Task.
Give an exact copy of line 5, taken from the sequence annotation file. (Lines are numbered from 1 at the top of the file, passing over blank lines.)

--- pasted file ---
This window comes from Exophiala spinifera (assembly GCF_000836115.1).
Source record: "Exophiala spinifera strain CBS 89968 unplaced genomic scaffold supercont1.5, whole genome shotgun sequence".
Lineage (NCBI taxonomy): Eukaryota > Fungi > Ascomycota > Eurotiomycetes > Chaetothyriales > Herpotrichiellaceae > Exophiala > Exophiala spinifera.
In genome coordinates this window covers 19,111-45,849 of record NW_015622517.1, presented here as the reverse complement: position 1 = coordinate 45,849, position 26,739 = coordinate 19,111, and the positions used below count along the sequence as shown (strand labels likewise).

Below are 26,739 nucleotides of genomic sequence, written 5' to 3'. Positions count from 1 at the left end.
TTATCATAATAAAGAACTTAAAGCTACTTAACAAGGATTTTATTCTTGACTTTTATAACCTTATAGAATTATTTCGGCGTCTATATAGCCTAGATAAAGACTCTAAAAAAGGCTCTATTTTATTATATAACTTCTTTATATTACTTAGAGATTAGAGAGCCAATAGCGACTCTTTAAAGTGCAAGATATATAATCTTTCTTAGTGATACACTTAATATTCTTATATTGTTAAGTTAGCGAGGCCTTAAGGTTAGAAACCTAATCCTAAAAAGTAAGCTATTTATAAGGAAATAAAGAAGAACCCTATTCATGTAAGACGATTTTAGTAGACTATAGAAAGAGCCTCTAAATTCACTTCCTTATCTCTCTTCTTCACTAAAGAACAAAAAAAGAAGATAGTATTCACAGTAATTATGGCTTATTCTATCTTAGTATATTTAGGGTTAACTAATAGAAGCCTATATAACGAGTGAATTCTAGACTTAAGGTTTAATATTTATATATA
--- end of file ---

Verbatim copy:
Below are 26,739 nucleotides of genomic sequence, written 5' to 3'. Positions count from 1 at the left end.